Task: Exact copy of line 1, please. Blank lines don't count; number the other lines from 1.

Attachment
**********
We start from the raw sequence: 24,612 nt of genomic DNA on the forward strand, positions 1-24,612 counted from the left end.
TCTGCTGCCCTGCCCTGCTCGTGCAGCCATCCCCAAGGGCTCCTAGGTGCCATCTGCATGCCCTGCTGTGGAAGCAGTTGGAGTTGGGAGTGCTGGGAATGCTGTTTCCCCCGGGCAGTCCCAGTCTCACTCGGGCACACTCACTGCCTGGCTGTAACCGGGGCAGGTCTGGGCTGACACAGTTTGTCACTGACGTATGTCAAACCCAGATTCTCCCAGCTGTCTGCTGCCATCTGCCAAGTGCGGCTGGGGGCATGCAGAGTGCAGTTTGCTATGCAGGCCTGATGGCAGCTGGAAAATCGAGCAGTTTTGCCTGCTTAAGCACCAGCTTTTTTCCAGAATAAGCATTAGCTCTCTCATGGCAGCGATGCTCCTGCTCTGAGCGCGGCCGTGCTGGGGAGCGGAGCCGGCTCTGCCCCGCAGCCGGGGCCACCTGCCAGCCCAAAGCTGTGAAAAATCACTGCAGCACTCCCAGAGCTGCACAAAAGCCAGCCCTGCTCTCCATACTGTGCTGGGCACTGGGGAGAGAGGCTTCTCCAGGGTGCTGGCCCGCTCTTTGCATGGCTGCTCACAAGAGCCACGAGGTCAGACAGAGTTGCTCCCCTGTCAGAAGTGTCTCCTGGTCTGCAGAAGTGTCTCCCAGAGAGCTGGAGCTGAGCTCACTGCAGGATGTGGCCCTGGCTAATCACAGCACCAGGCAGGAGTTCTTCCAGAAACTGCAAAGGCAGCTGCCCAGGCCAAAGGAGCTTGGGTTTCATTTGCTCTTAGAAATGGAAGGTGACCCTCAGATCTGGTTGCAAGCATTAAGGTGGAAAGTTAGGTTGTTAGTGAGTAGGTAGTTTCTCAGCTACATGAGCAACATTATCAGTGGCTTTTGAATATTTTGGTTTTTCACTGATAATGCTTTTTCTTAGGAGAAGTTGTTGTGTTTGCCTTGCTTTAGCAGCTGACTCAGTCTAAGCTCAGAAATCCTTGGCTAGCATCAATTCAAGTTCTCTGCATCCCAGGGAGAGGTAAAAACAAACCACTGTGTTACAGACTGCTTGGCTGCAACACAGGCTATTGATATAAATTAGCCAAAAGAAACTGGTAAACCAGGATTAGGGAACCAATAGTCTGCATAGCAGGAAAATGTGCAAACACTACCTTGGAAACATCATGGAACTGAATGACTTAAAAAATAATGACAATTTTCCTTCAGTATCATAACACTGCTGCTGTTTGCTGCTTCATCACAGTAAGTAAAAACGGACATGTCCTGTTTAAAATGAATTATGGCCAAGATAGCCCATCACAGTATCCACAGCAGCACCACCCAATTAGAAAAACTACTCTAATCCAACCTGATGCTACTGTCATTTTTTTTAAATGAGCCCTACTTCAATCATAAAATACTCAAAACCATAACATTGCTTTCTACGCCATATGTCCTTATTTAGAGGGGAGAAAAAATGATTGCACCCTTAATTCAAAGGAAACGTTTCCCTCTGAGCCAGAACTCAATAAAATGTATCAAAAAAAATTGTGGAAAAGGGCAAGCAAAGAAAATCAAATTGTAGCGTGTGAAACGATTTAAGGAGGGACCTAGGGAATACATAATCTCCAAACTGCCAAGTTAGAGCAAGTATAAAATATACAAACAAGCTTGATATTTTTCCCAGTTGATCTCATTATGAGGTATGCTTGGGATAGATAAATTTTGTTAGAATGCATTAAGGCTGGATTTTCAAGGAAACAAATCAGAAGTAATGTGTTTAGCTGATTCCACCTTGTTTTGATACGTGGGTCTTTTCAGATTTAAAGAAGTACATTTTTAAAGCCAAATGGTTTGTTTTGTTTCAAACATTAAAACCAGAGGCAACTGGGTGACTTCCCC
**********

We start from the raw sequence: 24,612 nt of genomic DNA on the forward strand, positions 1-24,612 counted from the left end.